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Enduring Communities

Japanese Americans in the Interior West: A Regional Perspective on the Enduring Nikkei Historical Experience in Arizona, Colorado, New Mexico, Texas, and Utah (and Beyond): Part 4

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Unlike Armendariz, who chiefly builds her account of El Paso’s early Nikkei community from local newspaper articles, Miyasato relies heavily upon oral history interviews to construct her community narrative. Because these life stories provide a window through which to apprehend the special character of the Japanese El Pasoans and the complex ways they became embedded in the history, culture, and society of the Interior West region, they merit careful attention. The following representative sample focuses on Mansaku Kurita, an Issei man, but it also captures his Issei wife Teru’s experiences.

Around 1910, Mansaku Kurita came to El Paso through Mexico. He once worked for the railroad company, [and] then he started farming in Colorado...In Colorado, he was in real good shape financially, but he got wiped out when his crops failed, so his friend Kuniji Tashiro called him in 1928 to come to New Mexico and farm there for a year. Then he came to El Paso. By the time he settled down in El Paso, he was financially secure. Mansaku married Teru, a woman from Shizuoka [Japan], who was about five years younger than he. When Mansaku called for Teru, she lived in Kansas. Teru had a college education and taught school in Japan. Later she worked as a midwife to many Mexicans in El Paso, and was known as the mother of El Paso.1

For Nikkei, life in Arizona pre-World War II and during the war was markedly different from that in Colorado in important respects. By 1910 Colorado had some 2,500 Japanese immigrants, while fewer than 400 people of Japanese ancestry resided in Arizona; by 1940 Colorado claimed close to 3,225 Nikkei and Arizona nearly 900. The prewar distribution of these two states’ Nikkei populations was also very different. Most Japanese Coloradans were scattered around their state in modest-sized farming communities; there was also a comparatively dense cluster in the area of Denver, where they were supported by the budding Japantown located within the city’s deteriorated core. In contrast, Japanese Arizonans—who were primarily agriculturalists—congregated in the Salt River Valley’s Maricopa County, in central Arizona, where they found rudimentary ethnic support systems in Phoenix, Glendale, Tempe, and Mesa.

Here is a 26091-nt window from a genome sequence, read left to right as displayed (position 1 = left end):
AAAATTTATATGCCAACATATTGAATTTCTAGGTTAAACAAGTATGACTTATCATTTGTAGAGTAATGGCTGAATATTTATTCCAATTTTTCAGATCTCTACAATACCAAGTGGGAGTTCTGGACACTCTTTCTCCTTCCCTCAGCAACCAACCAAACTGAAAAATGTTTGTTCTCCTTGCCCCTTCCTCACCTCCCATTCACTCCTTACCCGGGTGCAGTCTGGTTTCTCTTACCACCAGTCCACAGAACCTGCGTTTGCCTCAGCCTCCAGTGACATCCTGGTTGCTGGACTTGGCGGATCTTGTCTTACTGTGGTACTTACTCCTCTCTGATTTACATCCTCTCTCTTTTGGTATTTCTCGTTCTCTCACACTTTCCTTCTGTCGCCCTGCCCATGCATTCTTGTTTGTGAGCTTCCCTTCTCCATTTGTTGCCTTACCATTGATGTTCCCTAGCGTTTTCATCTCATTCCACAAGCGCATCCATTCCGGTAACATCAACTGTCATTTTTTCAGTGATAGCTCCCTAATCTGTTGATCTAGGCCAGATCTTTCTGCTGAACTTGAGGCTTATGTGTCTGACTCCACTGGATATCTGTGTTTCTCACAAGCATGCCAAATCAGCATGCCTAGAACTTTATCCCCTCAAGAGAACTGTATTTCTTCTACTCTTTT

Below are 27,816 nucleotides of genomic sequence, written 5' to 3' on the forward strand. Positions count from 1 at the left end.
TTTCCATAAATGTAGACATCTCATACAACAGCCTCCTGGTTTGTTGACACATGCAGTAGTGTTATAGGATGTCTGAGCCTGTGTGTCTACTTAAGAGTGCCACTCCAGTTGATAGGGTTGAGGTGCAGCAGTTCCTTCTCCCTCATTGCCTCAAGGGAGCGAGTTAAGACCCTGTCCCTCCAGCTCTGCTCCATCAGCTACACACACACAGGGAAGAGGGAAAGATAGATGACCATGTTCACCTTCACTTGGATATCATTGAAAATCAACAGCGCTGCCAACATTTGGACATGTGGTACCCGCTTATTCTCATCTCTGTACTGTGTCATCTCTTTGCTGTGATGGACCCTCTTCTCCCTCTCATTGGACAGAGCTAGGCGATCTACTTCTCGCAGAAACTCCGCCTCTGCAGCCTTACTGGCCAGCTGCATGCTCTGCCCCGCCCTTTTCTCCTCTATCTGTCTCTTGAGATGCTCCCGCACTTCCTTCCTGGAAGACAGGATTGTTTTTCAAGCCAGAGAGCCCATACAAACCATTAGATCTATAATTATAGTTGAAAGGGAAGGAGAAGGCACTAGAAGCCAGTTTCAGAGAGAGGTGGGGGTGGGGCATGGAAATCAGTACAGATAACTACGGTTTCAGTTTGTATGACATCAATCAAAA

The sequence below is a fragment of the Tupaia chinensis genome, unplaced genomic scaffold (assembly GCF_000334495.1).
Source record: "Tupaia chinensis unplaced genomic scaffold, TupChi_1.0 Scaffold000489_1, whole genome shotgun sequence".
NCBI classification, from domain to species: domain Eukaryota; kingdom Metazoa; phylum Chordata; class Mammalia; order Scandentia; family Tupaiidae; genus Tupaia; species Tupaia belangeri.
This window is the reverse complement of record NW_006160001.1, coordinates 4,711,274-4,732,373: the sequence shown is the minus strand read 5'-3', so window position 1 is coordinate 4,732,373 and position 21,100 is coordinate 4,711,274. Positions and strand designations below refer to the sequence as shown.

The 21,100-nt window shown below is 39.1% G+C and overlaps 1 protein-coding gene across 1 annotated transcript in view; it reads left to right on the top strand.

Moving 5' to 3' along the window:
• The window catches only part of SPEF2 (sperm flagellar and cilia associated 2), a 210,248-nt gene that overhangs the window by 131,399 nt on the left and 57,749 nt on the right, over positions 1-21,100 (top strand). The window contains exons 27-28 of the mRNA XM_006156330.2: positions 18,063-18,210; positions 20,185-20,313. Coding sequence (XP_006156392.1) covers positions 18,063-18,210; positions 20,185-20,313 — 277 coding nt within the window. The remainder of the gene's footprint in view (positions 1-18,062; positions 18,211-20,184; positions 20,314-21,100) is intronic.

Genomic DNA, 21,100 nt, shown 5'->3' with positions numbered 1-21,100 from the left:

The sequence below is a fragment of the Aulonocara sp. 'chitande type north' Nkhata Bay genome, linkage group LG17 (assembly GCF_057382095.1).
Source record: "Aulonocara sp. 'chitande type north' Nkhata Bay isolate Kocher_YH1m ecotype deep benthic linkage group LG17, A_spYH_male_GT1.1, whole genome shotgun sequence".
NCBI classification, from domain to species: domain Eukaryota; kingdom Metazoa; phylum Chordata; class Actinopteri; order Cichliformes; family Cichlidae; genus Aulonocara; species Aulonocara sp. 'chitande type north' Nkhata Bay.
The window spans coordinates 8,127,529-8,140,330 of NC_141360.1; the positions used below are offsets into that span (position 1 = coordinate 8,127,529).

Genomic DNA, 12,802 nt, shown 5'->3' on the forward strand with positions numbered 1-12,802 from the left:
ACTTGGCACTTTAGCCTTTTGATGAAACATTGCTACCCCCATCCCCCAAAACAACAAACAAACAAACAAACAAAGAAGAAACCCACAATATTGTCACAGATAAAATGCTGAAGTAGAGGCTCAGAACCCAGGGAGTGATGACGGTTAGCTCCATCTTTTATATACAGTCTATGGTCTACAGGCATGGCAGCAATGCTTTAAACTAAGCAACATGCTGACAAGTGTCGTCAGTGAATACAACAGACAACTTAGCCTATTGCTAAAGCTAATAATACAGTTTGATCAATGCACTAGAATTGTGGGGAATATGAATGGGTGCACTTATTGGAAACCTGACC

Another distinguishing feature differentiating life for Japanese in Arizona and Colorado during this era is that Nikkei in Arizona had to contend with a greater degree of legal and extralegal prejudice, discrimination, and outright racism than those residing in Colorado. This is not to say that Colorado’s anti-Japanese climate was mild or sporadic—in fact, it was both severe and unremitting, as historian Kara Miyagishima has copiously documented. In the early twentieth century, because Colorado’s laboring class generally viewed “little yellow men” from the Far East to be “invading” their state and, as railroad, mining, and farm workers, they were felt to be posing unfair employment competition. To counter this perceived problem, labor groups excluded them by creating associations such as the Japanese and Korean Exclusion League founded by the Colorado State Federation of Labor in 1908. Even after the Issei bachelors progressively transformed the Nikkei population within Colorado from one dominated by mobile laborers with a bird-of-passage mentality to one characterized by stabilized family-based farm and commercial enterprises, nativist groups organized against the Nikkei to hinder their ascent of the social and economic ladder. “Like the Negroes of the South,” writes Miyagishima, “the Japanese were accepted without rancor only so long as they remained in their place.”2 In Denver, where by 1920 some 85 percent of the population was native-born, restrictive covenants and similar segregating mechanisms were imposed, leaving only the city’s Skid Row area open for residency by Nikkei and other people of color. With the onset of World War II, Colorado—and Denver, in particular— experienced a large infusion of Nikkei from the West Coast. Many arrived in Colorado during the period of “voluntary evacuation” and afterwards, with a large number settling there as a consequence of temporary work leaves and semipermanent resettlement from the WRA camps.